Open Access Review Article

Diagnosis of Infectious Diseases: Tuberculosis, Malaria and HIV and Aids – A Review

Nikiwe Mhlanga1,2* and Sinazo Cobongela1,2,3

1DSI/Mintek Nanotechnology Innovation Centre, Randburg, South Africa

2Advanced Materials Division, Mintek, Randburg, South Africa

3School of Chemistry, University of the Witwatersrand, Johannesburg, South Africa

Corresponding Author

Received Date: February 05, 2021;  Published Date: February 23, 2021


Achieving and sustaining global healthcare is one of the challenges of our time. Healthcare entails sensitive and competent diagnosis of pathogens, treatment and prevention. Infectious diseases have claimed millions of lives and escalated poverty conditions especially in developing regions. Hence, the United Nations Millennium Development Goals (MDGs) between the years 2000 and 2015 included healthcare: the eradication of infectious diseases and rehabilitating societal damages triggered by the diseases. Great efforts have been taken towards this goal; evident by the decline in the statistics of global malaria, human immune deficiency virus (HIV) infections and mortality cases recorded at the end of the MDGs era. However, current infectious diseases statistics from resource-constrained regions are still a sore point. Africa and South East Asia recorded the highest number of both new infections and death cases worldwide. Science and technology face the challenge of producing Point of Care Testing (POCT) devices suitable for such regions to achieve efficient detection of diseases across the global spectrum. This paper reviews traditional and new techniques used for the detection of some infectious diseases: malaria, tuberculosis and HIV. The drawbacks of these techniques are discussed and solutions such as Plasmonic metal-based immuno chemical biosensors are considered. For example, vibrational spectroscopy (Raman), which has a potential for the detection and identification of infectious diseases using traditionally weaker intrinsic Raman signals can be improved by the inclusion of the Plasmonic metals, a phenomenon called Surface Enhanced Raman spectroscopy (SERS). Hence, with innumerable references, this paper also reviews SERS application in biosensing and synergising with new technologies such as microfluidics.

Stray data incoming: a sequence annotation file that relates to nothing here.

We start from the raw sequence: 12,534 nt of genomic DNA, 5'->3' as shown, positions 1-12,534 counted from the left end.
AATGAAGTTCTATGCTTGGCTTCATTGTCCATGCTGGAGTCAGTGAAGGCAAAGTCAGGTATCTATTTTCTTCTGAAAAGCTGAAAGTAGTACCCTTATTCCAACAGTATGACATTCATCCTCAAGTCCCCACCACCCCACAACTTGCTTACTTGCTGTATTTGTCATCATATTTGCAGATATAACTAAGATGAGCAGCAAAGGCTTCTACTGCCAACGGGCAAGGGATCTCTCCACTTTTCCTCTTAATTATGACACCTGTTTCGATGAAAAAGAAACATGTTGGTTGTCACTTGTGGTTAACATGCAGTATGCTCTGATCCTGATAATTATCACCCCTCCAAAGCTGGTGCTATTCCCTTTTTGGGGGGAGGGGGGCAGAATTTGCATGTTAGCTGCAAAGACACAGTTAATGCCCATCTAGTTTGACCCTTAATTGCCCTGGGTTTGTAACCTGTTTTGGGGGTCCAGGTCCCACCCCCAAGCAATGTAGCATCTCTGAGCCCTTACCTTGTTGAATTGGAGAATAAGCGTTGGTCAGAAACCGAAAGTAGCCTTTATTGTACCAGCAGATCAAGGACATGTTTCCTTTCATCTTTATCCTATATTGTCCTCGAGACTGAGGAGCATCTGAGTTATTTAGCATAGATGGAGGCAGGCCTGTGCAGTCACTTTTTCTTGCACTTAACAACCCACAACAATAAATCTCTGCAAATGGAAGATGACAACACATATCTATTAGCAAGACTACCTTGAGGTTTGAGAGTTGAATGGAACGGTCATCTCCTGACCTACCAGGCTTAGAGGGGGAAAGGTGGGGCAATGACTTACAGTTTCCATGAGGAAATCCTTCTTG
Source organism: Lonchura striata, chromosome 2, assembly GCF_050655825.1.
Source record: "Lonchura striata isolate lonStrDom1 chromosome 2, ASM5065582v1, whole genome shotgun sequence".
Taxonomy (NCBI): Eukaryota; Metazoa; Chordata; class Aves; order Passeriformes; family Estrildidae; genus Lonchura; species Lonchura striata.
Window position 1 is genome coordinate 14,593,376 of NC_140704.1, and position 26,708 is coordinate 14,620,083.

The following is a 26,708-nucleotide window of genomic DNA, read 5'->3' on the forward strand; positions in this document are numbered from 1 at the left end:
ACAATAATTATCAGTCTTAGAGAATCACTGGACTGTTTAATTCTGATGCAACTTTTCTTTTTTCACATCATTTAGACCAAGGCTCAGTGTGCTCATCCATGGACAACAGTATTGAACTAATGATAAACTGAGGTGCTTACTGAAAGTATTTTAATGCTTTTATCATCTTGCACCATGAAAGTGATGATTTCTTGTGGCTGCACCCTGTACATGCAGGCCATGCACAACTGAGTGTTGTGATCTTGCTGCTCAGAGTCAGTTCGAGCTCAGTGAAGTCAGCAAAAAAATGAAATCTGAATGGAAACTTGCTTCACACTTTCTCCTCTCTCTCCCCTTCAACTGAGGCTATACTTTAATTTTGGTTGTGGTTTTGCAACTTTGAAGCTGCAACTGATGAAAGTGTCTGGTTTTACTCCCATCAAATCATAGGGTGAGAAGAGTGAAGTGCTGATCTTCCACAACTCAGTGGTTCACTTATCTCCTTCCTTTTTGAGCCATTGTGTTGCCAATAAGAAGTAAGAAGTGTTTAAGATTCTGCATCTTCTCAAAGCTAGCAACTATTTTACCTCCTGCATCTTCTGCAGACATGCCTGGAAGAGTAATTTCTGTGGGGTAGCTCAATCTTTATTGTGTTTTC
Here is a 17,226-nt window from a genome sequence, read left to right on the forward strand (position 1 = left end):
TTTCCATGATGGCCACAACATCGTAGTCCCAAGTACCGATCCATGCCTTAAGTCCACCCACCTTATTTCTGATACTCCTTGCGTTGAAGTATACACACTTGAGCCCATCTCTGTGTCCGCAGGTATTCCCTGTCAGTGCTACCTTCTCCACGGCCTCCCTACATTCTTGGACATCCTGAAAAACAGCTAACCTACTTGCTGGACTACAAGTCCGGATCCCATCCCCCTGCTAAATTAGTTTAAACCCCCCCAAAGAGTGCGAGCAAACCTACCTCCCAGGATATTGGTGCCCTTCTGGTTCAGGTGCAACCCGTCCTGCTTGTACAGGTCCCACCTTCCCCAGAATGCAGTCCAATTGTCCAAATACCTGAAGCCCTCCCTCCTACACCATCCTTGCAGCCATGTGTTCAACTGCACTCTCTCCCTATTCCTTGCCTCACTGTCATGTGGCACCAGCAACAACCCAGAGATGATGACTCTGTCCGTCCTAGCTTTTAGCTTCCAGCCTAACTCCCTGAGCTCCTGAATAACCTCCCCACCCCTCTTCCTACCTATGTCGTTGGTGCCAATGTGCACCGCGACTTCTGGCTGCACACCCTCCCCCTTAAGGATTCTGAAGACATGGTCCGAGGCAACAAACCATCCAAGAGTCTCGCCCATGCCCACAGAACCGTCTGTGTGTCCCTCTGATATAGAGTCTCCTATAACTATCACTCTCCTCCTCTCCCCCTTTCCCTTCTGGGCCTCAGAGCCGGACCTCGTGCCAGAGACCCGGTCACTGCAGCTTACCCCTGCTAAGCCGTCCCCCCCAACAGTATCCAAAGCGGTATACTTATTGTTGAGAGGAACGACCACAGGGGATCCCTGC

Keywords: POCT; TB; malaria; HIV; SERS; Diagnosis

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